A new high-tech device is helping one local police agency put an end to high-speed chases.
Duluth police are the first in the state to use the StarChase system. It's a James Bond-worthy device that shoots a canister out the front of the police car and sticks a GPS tracking device on the back of a fleeing vehicle.
Police say they are then able to back off the high speeds and simply track the suspect vehicle on a computer screen at slower speeds.
"In police work, pursuits are probably the most dangerous thing that we do," said Maj. Don Woodruff, with the Duluth Police Department.
Evidence of that is scattered across roads around metro Atlanta, where dangerous and sometimes deadly crashes have
resulted from pursuits.
Officer Anthony Thaxton's squad car is equipped with the system.
"We don't have 700 police cars doing an LA police chase, we don't have worry about any of that because we can just follow it," Thaxton told Channel 2's Tony Thomas.
Police set up a demonstration of the system for Thomas in an empty parking lot. The device is hidden behind the grill inside the police car.
Drivers can aim and fire the device either from a stop or at high speeds. Once the canister sticks, any officer with an Internet connection can track the
suspect's vehicle location.
"We can either wait for it to stop or we can coordinate with other agencies and set up stop sticks,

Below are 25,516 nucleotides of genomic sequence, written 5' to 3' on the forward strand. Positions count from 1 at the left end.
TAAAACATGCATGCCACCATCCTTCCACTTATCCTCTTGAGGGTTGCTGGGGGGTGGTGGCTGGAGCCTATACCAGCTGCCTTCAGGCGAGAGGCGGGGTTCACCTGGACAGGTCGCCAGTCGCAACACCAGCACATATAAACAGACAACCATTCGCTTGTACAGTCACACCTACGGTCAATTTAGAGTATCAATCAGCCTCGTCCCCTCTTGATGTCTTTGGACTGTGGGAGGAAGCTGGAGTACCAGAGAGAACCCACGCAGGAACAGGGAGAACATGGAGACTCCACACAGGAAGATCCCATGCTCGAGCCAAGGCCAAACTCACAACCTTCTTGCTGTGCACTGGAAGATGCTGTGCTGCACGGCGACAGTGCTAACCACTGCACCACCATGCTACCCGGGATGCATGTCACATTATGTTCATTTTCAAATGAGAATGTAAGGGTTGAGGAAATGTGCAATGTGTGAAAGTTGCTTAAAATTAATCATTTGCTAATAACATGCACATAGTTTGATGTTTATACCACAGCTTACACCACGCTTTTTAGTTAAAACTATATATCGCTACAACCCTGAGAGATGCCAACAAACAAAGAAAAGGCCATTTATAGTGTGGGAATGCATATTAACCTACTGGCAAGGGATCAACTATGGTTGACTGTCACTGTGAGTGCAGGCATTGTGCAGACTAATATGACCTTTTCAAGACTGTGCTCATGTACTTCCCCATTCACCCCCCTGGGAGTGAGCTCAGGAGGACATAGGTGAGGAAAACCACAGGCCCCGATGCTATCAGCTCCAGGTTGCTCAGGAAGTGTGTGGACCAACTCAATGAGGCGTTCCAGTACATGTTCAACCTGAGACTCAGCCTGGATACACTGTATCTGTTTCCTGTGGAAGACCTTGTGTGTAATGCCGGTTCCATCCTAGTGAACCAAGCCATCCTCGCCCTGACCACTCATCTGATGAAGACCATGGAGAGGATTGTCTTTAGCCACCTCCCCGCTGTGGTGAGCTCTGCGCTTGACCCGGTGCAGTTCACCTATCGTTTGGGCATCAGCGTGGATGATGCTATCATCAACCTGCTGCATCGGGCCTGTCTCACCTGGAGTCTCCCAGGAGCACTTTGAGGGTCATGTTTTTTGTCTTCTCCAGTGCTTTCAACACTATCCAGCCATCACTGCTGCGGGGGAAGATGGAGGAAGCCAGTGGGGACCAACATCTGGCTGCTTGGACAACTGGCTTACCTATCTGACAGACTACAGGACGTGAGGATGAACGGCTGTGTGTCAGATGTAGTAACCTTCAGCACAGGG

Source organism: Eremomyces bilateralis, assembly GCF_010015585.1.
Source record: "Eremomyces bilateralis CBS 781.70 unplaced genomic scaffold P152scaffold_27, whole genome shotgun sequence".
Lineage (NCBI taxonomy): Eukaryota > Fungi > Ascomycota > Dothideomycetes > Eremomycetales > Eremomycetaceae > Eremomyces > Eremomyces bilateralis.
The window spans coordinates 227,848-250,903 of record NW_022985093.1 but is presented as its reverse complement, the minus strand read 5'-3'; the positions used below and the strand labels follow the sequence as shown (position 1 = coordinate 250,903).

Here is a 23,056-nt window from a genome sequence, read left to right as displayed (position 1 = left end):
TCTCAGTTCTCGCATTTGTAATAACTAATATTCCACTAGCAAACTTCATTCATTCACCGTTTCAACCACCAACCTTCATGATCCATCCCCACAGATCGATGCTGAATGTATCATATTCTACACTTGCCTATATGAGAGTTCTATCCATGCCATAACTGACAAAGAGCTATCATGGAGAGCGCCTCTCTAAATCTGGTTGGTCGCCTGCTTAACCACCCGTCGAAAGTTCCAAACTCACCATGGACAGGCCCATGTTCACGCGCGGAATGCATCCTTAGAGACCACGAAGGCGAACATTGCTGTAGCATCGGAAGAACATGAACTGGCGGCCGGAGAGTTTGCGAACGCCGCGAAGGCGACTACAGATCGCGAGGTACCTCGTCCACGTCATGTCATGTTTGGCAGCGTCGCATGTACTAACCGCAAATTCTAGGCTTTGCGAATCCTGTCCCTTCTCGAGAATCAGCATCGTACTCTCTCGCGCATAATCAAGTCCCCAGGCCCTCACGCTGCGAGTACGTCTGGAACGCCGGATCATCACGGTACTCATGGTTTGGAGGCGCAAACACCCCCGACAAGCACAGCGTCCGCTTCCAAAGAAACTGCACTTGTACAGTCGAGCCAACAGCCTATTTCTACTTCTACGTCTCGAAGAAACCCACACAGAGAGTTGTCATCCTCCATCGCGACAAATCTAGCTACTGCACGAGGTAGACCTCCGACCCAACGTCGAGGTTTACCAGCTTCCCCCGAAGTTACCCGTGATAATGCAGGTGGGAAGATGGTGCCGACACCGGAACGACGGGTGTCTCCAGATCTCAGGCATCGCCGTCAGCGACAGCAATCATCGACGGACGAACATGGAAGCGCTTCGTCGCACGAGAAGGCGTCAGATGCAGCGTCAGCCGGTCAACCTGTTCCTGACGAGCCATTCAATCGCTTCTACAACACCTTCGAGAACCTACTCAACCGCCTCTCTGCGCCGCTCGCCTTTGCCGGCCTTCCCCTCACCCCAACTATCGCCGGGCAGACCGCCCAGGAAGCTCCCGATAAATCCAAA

" Thaxton said. "Most people think they were rear -ended, that's what I've had a lot of people think that they've been rear-ended, but they have no idea they have a live GPS on their car."
The system can be fired from inside the car while it's moving or by a remote control
keychain device when the officer is out of his vehicle trying to talk to the driver.
Thaxton says he's used his device five times so far, only missed once. Police say the device is legal since they only use it on fleeing suspects or drivers when they already have probable cause that
a crime has been committed.
The system is designed by a Virginia company. The company says its device has an 80 percent apprehension rate when used with no injuries or fatalities.
Studies show a suspect slows down within 10 miles per hour of the speed limit within 1:45 of a device being attached to their car.
"We are hoping it's going to be the next Taser," said StarChase representative Dave Respess. "The criminal knows that most departments have no pursuit policies so the last thing they want to do once that officer backs off is to be noticed again so they try to slow down to blend in with traffic."
Duluth police commanders believe the device is the wave of the future.
"It is a great technological advance that allows us to do the apprehension in a safer manner," Woodruff said.